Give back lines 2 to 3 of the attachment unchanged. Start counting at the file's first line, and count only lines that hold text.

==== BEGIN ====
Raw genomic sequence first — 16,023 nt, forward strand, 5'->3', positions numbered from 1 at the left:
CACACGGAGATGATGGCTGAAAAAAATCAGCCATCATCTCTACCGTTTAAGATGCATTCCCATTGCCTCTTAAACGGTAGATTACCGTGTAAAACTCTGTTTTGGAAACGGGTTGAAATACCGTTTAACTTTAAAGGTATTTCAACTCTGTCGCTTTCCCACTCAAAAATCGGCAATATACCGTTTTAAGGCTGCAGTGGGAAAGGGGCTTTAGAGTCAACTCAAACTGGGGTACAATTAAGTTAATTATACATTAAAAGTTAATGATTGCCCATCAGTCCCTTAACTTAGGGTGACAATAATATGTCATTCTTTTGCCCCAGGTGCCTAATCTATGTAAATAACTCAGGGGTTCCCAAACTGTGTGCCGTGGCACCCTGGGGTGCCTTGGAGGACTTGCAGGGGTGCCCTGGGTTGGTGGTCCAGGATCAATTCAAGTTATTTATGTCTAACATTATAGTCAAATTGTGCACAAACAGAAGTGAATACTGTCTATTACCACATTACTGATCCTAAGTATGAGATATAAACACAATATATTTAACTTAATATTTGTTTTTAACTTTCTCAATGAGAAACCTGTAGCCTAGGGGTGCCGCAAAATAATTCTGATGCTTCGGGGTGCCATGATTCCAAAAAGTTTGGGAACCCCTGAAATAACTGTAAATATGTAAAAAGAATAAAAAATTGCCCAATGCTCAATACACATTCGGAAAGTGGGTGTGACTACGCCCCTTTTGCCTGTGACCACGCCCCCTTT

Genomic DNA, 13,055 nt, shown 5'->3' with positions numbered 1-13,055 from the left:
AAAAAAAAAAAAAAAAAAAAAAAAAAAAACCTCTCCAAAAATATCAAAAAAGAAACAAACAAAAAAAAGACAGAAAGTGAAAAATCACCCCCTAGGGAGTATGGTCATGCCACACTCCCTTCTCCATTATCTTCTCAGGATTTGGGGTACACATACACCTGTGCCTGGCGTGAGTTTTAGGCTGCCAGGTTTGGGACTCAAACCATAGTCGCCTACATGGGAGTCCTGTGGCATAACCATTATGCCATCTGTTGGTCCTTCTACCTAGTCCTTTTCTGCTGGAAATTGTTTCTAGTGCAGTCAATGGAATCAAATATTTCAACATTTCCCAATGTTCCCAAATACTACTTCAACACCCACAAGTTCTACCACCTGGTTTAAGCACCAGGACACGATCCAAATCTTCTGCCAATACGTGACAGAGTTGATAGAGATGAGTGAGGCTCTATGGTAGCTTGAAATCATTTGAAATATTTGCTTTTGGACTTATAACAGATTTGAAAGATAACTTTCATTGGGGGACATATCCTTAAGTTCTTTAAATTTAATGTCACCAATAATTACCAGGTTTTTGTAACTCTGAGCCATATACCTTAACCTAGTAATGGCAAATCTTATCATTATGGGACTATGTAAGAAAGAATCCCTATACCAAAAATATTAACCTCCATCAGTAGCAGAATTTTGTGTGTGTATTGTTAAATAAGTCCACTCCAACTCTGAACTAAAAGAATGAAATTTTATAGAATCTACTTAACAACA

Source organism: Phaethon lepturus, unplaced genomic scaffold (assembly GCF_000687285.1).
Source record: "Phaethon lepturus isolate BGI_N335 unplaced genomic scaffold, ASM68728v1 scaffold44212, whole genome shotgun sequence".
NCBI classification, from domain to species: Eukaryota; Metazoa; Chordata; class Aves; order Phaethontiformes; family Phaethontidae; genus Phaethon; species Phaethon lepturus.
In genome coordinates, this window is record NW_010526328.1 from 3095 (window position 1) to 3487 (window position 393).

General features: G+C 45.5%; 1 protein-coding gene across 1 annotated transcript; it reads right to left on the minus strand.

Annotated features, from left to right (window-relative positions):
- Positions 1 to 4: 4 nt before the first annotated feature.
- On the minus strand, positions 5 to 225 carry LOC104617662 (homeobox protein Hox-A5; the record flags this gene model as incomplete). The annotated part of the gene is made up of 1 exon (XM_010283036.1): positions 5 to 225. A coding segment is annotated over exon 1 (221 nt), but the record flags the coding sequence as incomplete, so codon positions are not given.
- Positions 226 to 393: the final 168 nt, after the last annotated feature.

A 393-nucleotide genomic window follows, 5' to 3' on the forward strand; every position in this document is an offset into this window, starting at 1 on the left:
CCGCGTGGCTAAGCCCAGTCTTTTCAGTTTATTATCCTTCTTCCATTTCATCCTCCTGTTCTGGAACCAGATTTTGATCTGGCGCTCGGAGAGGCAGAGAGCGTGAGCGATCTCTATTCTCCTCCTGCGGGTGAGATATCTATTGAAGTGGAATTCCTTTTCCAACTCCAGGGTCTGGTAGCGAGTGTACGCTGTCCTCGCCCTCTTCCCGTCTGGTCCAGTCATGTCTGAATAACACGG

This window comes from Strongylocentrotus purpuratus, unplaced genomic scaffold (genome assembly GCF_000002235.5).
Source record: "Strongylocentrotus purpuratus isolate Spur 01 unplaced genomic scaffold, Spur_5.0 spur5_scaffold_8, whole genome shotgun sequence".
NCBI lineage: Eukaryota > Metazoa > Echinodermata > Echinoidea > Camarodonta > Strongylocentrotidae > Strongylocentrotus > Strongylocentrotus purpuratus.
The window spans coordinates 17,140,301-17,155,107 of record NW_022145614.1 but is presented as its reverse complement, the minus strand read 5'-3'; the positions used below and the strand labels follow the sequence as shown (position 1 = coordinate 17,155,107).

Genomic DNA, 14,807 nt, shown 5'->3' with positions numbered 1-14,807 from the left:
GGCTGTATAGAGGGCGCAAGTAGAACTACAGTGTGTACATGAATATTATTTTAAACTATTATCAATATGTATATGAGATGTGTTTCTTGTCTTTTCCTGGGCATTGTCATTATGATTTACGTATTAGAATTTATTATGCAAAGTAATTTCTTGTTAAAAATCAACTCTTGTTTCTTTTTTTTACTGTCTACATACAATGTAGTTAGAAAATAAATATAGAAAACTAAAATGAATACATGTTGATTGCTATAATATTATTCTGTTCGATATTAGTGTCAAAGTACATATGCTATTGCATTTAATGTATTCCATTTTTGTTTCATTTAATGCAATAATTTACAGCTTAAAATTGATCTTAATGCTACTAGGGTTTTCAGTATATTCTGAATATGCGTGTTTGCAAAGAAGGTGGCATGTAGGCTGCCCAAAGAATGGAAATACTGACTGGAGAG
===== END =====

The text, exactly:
CACACGGAGATGATGGCTGAAAAAAATCAGCCATCATCTCTACCGTTTAAGATGCATTCCCATTGCCTCTTAAACGGTAGATTACCGTGTAAAACTCTGTTTTGGAAACGGGTTGAAATACCGTTTAACTTTAAAGGTATTTCAACTCTGTCGCTTTCCCACTCAAAAATCGGCAATATACCGTTTTAAGGCTGCAGTGGGAAAGGGGCTTTAGAGTCAACTCAAACTGGGGTACAATTAAGTTAATTATACATTAAAAGTTAATGATTGCCCATCAGTCCCTTAACTTAGGGTGACAATAATATGTCATTCTTTTGCCCCAGGTGCCTAATCTATGTAAATAACTCAGGGGTTCCCAAACTGTGTGCCGTGGCACCCTGGGGTGCCTTGGAGGACTTGCAGGGGTGCCCTGGGTTGGTGGTCCAGGATCAATTCAAGTTATTTATGTCTAACATTATAGTCAAATTGTGCACAAACAGAAGTGAATACTGTCTATTACCACATTACTGATCCTAAGTATGAGATATAAACACAATATATTTAACTTAATATTTGTTTTTAACTTTCTCAATGAGAAACCTGTAGCCTAGGGGTGCCGCAAAATAATTCTGATGCTTCGGGGTGCCATGATTCCAAAAAGTTTGGGAACCCCTGAAATAACTGTAAATATGTAAAAAGAATAAAAAATTGCCCAATGCTCAATACACATTCGGAAAGTGGGTGTGACTACGCCCCTTTTGCCTGTGACCACGCCCCCTTT

Genomic DNA, 13,055 nt, shown 5'->3' with positions numbered 1-13,055 from the left: